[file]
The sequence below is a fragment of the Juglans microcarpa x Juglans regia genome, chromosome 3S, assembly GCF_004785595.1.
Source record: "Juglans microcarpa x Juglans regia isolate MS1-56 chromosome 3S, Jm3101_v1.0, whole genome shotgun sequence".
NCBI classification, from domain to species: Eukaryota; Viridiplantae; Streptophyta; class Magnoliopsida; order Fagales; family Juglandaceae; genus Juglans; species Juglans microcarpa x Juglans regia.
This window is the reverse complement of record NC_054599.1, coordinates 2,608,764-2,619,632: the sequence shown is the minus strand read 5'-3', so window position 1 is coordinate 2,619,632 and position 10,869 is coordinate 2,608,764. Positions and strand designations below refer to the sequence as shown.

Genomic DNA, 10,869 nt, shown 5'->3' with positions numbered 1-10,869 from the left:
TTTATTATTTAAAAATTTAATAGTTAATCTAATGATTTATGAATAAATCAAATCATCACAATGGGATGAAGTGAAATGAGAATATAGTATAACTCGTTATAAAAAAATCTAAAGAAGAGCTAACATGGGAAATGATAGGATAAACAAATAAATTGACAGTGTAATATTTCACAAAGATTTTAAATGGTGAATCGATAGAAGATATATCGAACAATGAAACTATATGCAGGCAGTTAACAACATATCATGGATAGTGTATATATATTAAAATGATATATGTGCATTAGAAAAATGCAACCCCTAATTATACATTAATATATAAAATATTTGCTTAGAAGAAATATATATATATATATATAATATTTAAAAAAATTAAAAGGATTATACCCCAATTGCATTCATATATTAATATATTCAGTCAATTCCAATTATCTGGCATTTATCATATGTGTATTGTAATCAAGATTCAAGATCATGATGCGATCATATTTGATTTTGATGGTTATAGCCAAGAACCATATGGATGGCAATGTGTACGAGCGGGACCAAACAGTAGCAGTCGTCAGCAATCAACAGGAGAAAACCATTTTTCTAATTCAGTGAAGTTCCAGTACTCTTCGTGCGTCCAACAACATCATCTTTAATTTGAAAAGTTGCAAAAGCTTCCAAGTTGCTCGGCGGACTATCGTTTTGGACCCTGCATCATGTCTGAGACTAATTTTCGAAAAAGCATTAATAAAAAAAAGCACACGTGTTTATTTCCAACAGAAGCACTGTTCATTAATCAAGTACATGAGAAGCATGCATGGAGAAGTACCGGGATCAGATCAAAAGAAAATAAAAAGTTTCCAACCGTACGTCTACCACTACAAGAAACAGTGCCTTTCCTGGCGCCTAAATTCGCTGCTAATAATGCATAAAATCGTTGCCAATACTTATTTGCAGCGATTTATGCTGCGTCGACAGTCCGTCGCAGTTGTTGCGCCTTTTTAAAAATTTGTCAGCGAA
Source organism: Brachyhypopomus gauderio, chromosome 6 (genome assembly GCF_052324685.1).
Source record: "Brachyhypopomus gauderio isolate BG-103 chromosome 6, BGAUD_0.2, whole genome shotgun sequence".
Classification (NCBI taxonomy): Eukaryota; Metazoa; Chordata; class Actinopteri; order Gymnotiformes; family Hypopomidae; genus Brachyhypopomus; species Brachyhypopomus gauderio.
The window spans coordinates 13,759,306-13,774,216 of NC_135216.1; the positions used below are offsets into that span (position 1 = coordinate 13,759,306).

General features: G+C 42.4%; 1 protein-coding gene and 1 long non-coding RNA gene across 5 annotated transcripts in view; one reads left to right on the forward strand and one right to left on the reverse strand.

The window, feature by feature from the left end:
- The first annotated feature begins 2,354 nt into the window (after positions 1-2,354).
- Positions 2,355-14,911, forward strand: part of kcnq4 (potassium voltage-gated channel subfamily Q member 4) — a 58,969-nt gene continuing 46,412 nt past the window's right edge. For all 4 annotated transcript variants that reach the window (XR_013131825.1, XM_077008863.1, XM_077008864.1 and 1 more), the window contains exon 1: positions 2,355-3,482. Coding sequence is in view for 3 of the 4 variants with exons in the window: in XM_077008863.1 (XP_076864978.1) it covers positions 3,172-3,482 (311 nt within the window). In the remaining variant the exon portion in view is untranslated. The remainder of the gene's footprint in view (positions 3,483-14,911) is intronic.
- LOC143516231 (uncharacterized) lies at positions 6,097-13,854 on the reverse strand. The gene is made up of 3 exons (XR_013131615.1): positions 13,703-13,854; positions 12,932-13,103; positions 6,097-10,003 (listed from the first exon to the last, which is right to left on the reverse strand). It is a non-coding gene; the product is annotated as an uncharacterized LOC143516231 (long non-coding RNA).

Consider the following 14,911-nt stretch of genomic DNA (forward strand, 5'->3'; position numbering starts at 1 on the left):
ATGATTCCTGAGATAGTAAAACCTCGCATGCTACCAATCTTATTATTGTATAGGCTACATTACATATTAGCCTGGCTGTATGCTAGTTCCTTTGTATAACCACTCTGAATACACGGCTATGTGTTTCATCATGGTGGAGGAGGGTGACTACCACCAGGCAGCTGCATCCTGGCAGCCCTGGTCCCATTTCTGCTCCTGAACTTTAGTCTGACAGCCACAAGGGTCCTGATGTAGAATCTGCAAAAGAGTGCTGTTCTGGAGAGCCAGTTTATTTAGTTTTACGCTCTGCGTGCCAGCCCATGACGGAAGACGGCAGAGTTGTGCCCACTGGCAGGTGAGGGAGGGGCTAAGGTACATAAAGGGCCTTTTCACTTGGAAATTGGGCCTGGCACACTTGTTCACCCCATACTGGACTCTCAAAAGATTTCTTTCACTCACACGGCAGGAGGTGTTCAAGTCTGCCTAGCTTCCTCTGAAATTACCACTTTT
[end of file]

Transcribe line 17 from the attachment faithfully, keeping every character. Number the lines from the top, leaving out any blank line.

ATGATTCCTGAGATAGTAAAACCTCGCATGCTACCAATCTTATTATTGTATAGGCTACATTACATATTAGCCTGGCTGTATGCTAGTTCCTTTGTATAACCACTCTGAATACACGGCTATGTGTTTCATCATGGTGGAGGAGGGTGACTACCACCAGGCAGCTGCATCCTGGCAGCCCTGGTCCCATTTCTGCTCCTGAACTTTAGTCTGACAGCCACAAGGGTCCTGATGTAGAATCTGCAAAAGAGTGCTGTTCTGGAGAGCCAGTTTATTTAGTTTTACGCTCTGCGTGCCAGCCCATGACGGAAGACGGCAGAGTTGTGCCCACTGGCAGGTGAGGGAGGGGCTAAGGTACATAAAGGGCCTTTTCACTTGGAAATTGGGCCTGGCACACTTGTTCACCCCATACTGGACTCTCAAAAGATTTCTTTCACTCACACGGCAGGAGGTGTTCAAGTCTGCCTAGCTTCCTCTGAAATTACCACTTTT